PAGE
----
An external trans cooler is cheap insurance for your automatic during particularly stressf
No matter what part of the country you find yourself in, summer is prime time for cruising, racing, or whatever you like to do with your "fun" cars. Of course, it's also the time for intense temps and lots of traffic. So, whether you're out on the racetrack or sitting in traffic trying to get there, your drivetrain is likely being subjected to its worst enemy: heat. We were made acutely aware of this during last summer's Hotchkis' Track Day. First, the tow vehicle (former Caltrans laborer, Project Jake) was brutalized over California's infamous "Grapevine": a stretch of the I-5 that traverses grades serious enough to concern even the most calloused truckers. Then there was the event itself, featuring long open-track sessions on Buttonwillow's rather fast road course--lots of fun, but also a serious workout for any vehicle when overly competitive motoring journalists are driving.
The instructions advise installers to plot cooler placement prior to beginning the install
Vehicles intended for this sort of use are generally built with extra cooling capacity, and many have gauges, or at least warning lights, to keep drivers apprised if any of the vital fluids exceed safe temps, except of course, the automatic transmission fluid. This nearly universal oversight may be because trans temps are not a major concern on typical road-going vehicles, but all it takes are a few hot laps at a racetrack or an extended Second-gear hill pull with a loaded trailer to saturate the entire fluid capacity of the average automatic with heat. What follows is often disastrous and expensive.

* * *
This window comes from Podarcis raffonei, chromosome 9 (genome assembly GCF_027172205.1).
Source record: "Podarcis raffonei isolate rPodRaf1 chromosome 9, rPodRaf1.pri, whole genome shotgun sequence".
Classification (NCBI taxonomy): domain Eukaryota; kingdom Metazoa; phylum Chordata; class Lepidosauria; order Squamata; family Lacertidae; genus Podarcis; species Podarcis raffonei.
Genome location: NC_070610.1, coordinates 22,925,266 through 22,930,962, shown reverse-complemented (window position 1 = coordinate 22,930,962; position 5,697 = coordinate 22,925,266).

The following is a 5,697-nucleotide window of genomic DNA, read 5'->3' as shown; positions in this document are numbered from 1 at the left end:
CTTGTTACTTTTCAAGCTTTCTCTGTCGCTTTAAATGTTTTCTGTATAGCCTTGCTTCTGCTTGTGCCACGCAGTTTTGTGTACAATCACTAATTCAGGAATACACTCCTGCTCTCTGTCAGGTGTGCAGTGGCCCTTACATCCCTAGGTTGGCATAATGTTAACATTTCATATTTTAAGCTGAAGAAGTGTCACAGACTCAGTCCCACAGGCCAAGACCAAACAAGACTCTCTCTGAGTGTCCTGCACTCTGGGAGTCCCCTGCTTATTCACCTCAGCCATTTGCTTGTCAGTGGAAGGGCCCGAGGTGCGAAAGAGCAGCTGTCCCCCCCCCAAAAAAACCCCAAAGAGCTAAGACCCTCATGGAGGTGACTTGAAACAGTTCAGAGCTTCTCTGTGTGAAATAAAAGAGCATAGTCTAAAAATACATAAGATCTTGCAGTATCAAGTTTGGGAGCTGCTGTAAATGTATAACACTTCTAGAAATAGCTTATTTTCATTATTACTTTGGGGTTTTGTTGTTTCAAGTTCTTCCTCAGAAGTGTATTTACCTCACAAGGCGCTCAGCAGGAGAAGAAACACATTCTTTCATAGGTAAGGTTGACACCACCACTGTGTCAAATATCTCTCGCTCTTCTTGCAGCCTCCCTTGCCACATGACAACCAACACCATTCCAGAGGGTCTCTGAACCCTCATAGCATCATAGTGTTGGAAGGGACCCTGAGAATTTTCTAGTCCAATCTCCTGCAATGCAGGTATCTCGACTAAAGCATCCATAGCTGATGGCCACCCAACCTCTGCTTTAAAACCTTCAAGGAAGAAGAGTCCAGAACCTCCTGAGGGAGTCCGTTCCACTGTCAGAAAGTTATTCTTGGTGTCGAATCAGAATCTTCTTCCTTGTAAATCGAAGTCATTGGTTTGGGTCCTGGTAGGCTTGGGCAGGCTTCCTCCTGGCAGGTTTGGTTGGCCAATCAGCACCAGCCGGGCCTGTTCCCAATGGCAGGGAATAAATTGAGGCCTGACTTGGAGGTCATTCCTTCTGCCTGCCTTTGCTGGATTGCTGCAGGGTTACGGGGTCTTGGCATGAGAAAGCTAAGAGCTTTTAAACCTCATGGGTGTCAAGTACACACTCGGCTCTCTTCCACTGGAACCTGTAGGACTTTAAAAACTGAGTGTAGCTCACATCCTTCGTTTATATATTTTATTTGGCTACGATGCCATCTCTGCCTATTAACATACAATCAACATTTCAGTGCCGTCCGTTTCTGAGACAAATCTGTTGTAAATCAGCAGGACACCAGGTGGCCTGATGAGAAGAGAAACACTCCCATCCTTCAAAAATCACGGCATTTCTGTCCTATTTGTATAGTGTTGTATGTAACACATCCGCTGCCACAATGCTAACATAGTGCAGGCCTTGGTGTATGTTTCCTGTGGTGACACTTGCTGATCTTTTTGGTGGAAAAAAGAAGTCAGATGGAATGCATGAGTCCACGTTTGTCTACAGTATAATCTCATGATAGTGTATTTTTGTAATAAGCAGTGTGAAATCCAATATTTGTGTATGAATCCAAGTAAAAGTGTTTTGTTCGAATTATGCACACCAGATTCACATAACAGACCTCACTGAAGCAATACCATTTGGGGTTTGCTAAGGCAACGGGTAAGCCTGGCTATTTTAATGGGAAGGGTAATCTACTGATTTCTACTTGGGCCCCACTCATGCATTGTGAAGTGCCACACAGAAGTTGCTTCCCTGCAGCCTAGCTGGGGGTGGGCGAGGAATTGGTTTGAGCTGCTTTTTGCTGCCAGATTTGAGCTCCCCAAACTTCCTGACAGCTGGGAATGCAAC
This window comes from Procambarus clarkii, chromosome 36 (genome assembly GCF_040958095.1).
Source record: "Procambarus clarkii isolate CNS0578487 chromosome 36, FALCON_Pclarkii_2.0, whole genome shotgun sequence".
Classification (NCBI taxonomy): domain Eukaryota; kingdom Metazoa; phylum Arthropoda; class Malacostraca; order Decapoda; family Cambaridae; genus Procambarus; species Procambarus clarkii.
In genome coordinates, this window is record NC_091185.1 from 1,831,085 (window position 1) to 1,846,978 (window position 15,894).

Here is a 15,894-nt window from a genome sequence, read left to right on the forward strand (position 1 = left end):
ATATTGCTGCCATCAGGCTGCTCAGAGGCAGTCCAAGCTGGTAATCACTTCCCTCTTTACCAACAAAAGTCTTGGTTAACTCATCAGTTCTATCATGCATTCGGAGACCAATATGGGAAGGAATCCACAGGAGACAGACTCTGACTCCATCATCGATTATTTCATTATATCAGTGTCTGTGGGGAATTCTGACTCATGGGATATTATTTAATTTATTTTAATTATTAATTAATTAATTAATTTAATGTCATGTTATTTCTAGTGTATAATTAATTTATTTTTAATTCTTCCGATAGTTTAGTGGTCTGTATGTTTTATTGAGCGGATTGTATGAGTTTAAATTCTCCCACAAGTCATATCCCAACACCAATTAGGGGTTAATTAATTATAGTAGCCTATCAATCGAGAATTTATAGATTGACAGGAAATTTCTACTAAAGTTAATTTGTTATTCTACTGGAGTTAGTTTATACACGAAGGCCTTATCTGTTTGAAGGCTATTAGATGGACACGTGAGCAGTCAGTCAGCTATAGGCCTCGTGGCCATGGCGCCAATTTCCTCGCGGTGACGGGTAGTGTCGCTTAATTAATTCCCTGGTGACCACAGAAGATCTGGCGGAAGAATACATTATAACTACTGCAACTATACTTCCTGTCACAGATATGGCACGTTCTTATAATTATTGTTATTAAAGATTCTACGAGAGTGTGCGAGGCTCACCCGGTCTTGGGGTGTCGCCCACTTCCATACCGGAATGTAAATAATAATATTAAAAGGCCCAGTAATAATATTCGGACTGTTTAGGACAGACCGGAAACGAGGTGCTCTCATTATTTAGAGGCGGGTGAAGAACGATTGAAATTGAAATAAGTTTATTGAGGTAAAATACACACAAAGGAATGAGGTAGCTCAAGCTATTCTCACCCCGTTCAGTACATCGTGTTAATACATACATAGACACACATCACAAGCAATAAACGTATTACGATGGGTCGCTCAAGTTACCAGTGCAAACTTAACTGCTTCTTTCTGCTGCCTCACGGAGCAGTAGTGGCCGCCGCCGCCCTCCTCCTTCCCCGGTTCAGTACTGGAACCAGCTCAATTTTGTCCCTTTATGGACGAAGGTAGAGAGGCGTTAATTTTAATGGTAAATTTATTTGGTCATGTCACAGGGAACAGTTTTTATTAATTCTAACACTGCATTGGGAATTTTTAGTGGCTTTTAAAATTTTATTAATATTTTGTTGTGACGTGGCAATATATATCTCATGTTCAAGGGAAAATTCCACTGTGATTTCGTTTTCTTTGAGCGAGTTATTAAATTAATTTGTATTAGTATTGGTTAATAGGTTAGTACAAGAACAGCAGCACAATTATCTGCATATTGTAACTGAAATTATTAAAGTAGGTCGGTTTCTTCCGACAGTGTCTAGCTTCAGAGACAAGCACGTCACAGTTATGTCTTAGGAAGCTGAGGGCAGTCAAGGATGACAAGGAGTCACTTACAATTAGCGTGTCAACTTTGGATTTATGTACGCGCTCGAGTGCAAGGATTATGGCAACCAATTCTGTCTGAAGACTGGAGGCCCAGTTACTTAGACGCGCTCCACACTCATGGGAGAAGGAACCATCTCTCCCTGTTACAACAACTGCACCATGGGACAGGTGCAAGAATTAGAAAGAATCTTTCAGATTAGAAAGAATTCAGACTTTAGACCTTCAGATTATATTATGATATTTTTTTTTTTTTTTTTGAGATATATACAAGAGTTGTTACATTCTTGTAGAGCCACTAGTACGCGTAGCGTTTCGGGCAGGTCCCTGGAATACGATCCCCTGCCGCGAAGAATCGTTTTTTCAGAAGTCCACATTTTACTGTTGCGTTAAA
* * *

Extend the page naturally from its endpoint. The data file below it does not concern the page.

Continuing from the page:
So, after being reminded of these facts, we were motivated to upgrade the fluid cooling abilities of a few of our fleet. An external transmission cooler is a time-tested method of enhancing the transmission's cooling capacity and is relatively simple as well. Similarly simple is the practice of increasing total fluid capacity with a deeper pan. We went to one of the original sources of automatic transmission performance, B&M, and ordered a universal Supercooler kit and a cast-aluminum deep pan kit in the hopes that our automatics will be better equipped to survive the next heavy-foot episode.
Often, external trans coolers are plumbed so that they replace the stock in-tank radiator
Here's another common mistake: cutting the steel hardlines for the factory cooler and slid
B&M provides brass fittings that thread onto the fittings on the factory cooler lines, pro